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Shamrock Spider (Araneus trifolium)


Detailing the physical features, habits, territorial reach and other identifying qualities of the Shamrock Spider



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Image Credit: Elizabeth and Desmond L. taken in Pinery Provincial Park, Grand Bend, ON
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Image Credit: Elizabeth and Desmond L. taken in Pinery Provincial Park, Grand Bend, ON
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Image Credit: David B. taken in MI
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Image Credit: Kaleena C. from Streetsboro, OH
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Image Credit: Elizabeth/Jade S. taken in Fultonville, NY
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Image Credit: Brandy L.
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Image Credit: Brandy L.
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The Shamrock Spider may not be green, but gardens are lucky to have these hairy little gems.



Updated: 07/09/2021; Authored By Staff Writer; Content ©www.InsectIdentification.org
The bold black and white legs of the Shamrock Spider lend this species are a given. The rest of the spider's colors vary per individual. The bulbous abdomen may be light white, yellow, bright red, or even purple. Some of the white speckles on the abdomen follow along the midline.

As an Orb Weaver, the Shamrock Spider creates a new web every day. In the early morning, it eats the strands of its old web first and then rebuilds another, usually in the same place. This is one of the better times of day to see them in action. Orb Weavers tend to sit up-side down in the center of their web, but this species may actually hide in leaves nearby. It attaches a single thread to its hideout so it senses any movement made by an ensnared insect.

Females lay fertilized eggs in a sac spun from spider silk in autumn. The eggs overwinter and spiderlings wait to hatch until warmer spring weather returns. Once they emerge, they disperse and create their own webs and hideouts. Spiders reside in tall shrubs or grasses in woodlands or near water creeks, marshes, and streams. They may also be found in parks and gardens, where they help reduce the number of pest insects.




General Characteristics
Capability, Shape, Texture/Pattern, Benefits, Dangers
Patterned insect icon
Striped or banded insect icon


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Taxonomic Hierarchy
Species Breakdown
Kingdom: Animalia
  Phylum: Arthropoda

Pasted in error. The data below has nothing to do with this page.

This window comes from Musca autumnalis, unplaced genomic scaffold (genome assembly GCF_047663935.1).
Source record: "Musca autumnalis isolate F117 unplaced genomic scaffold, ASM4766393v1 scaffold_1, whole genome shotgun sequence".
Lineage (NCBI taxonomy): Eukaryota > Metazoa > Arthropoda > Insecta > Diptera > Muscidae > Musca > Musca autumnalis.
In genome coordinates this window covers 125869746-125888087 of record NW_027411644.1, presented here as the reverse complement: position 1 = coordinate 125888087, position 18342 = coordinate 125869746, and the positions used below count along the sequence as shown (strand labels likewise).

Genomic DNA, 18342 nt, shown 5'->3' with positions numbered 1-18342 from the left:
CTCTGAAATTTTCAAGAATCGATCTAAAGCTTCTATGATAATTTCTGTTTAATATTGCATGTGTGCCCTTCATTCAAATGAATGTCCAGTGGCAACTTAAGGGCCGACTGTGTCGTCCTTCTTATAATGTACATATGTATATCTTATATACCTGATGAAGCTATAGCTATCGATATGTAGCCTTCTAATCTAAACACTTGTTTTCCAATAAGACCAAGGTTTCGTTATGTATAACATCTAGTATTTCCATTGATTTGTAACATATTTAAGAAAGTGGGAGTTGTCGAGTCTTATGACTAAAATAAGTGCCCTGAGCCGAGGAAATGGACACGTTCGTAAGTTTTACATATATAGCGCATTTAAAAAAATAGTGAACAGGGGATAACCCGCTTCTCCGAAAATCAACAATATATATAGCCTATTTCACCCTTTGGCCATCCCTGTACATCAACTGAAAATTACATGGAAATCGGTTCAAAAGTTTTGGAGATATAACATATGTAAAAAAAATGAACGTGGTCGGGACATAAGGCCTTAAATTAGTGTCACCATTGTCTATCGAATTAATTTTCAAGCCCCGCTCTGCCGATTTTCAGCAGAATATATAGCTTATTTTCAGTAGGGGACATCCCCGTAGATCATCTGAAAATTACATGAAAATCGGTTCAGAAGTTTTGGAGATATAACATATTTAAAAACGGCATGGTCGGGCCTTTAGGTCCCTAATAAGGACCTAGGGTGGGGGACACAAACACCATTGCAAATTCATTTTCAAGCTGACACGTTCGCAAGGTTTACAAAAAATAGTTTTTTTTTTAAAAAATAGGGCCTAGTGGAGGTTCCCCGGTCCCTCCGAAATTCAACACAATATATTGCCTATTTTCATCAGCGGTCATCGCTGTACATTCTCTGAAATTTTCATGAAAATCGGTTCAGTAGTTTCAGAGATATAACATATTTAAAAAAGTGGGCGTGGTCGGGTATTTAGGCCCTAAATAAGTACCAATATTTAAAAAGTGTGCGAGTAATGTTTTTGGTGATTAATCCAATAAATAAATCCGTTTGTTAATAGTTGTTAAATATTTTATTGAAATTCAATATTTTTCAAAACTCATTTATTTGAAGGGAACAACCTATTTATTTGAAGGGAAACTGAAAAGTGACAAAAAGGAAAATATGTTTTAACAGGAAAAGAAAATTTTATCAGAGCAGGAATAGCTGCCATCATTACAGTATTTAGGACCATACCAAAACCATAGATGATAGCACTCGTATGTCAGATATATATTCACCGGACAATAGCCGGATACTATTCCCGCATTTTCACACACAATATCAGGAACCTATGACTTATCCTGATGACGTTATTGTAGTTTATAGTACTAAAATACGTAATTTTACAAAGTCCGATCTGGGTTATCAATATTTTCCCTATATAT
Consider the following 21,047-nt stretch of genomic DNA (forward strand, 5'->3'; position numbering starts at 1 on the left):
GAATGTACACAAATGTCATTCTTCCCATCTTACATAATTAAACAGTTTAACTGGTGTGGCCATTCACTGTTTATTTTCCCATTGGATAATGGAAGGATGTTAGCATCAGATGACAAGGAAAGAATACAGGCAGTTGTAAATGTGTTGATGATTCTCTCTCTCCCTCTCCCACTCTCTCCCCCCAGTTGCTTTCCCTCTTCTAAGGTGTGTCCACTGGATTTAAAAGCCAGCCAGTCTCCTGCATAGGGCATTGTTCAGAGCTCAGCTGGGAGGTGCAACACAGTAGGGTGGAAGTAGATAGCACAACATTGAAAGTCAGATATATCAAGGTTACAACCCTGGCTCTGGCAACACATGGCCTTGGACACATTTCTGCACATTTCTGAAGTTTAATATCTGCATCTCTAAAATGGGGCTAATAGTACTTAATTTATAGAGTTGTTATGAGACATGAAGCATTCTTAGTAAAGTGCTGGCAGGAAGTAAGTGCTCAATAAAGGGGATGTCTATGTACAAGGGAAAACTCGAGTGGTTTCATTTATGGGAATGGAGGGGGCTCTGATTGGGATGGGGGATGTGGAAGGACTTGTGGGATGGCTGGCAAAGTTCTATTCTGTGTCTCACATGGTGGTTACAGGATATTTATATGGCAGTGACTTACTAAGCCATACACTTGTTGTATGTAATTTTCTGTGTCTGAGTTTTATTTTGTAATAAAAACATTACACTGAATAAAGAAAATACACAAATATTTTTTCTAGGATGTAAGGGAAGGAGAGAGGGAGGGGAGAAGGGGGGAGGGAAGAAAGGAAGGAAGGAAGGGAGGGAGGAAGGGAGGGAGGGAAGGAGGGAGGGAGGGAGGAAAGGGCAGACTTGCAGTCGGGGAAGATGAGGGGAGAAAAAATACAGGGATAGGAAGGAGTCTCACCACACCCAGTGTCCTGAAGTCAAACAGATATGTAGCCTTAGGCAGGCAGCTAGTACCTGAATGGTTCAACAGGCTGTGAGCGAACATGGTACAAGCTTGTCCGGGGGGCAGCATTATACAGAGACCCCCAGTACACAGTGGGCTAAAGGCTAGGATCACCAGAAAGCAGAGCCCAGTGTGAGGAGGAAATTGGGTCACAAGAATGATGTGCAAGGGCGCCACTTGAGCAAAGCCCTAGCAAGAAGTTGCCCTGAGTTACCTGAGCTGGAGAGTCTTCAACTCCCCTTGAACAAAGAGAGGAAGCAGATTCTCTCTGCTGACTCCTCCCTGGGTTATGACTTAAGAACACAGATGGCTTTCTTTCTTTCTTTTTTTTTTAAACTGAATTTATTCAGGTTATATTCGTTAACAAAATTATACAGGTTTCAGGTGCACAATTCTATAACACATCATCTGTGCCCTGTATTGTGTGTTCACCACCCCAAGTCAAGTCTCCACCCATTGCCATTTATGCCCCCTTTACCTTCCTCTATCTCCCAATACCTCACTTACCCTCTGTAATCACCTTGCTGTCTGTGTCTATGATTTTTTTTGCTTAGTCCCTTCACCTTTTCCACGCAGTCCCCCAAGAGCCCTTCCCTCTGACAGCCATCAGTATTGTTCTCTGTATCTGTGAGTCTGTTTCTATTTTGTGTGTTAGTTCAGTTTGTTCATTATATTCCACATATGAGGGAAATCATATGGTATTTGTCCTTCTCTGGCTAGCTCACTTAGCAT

Class: Arachnida
      Order: Araneae
        Family: Araneidae
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          Genus: Araneus
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            Species: trifolium
Identifying Information
Size, Colors, Features
Scientific Name: Araneus trifolium
Category: Spider
Size (Adult; Length): 4mm to 20mm (0.15" to 0.78")
Colorwheel Graphic Colors: black, white, yellow, gray, purple
Descriptors: bands, stripes, dots, shoulders, bumpy, halloween
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Relative Size Comparison
Typical Size Between 4mm (0.2in) and 20mm (0.8in)
Lo: 4mm
Md: 12mm
Hi: 20mm
Territorial Map*
U.S., Canada, and Mexico
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Canadian territory of Alberta graphic
Canadian territory of British Columbia graphic
Canadian territory of Manitoba graphic
Canadian territory of New Brunswick graphic
Canadian territory of Newfoundland and Labrador graphic
Canadian territory of Ontario graphic
Canadian territory of Quebec graphic
Canadian territory of Saskatchewan graphic
Territory map graphic of the country of Mexico
Contiguous United States shape map layer graphic
Alaska  
Hawaii  
Prince Edward Is.  
* MAP NOTES: The territorial heat map above showcases (in red) the states and territories of North America where the Shamrock Spider may be found (but is not limited to). This sort of data is useful when attempting to see concentrations of particular species across the continent as well as revealing possible migratory patterns over a species' given lifespan. Some insects are naturally confined by environment, weather, mating habits, food resources and the like while others see widespread expansion across most, or all, of North America. States/Territories shown above are a general indicator of areas inhabited by the Shamrock Spider. Insects generally go where they please, typically driven by diet, environmental changes, and / or mating habits.

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